How does the Senior Executive Service Pay Scale Work? - FederalPay.org
OverviewThe Senior Executive Service (SES) Schedule was established in 1978 for employees with broad view of government function and the solid executive skills needed to ensure the United States Government is managed responsively. SES positions are needed to ensure the needs, policies, and goals of the nation are met and of the highest quality. This position gave greater authority to agencies to manage their own executive resources. Since 1978, two more positions have been added to the SES pay schedule. The Scientific and Professional (ST) position was created for high-level research and development in the STEM fields. The Federal Government's most renowned scientists and engineers serve in ST positions. Finally, Senior Level (SL) employees are in non-executive positions whose duties are broad and complex enough to be classified above GS-15.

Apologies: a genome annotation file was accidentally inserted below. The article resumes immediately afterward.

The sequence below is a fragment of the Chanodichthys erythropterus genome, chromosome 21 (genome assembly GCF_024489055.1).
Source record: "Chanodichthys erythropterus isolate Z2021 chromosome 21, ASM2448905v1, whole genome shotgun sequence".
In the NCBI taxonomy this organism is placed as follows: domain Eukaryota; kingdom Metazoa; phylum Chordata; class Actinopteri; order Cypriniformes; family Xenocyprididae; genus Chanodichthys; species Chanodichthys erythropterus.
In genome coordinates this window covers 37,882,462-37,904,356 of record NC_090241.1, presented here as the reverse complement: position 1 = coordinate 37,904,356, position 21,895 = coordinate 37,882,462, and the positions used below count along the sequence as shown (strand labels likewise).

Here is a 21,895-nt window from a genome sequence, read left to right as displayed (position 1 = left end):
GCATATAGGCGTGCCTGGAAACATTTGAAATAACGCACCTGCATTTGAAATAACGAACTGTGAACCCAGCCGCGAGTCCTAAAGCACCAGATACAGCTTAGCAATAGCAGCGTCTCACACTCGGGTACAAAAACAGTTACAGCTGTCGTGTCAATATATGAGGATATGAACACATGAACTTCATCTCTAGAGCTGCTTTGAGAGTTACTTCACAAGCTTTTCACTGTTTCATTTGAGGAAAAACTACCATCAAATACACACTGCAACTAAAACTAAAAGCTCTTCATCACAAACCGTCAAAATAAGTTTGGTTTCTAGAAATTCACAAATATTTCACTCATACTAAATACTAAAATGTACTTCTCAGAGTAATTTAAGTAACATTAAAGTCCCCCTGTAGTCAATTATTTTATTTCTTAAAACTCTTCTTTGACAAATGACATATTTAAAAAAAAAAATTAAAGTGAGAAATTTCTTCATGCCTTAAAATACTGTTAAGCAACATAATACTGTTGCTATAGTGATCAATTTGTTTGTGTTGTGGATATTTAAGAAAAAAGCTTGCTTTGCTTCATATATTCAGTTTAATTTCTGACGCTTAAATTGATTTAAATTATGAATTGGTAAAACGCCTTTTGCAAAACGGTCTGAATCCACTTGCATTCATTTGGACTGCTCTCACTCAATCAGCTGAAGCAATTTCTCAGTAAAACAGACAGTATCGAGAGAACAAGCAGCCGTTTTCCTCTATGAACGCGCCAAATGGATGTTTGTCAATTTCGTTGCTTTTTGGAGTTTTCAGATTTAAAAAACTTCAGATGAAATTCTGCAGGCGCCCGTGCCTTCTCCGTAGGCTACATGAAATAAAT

There are approximately 8,000 SES jobs in the federal government. These positions are first or second in charge of government agencies and departments. There are five levels of pay in the SES schedule, Levels I to V. Level I is the highest paid.
No one who is paid on the GS pay schedule can exceed the pay of Level V SES.
Although congress is not technically on the SES pay scale, senators’ and congressmen’s pay is approximately equal to SES Level III.
SES pay is based on two factors: Level and Appraisal Type.
Level is based solely on your title. View the table of SES Jobs to view the level of all SES jobs.
Organizations with an authorized appraisal system conduct a review of their SES’s performance. SES pay is then based on the appraisal results. Their pay can be slightly more or less than the pay specified for their level. Not all organizations have an authorized appraisal system. In these organizations, SES personnel are paid just the base pay for their level.
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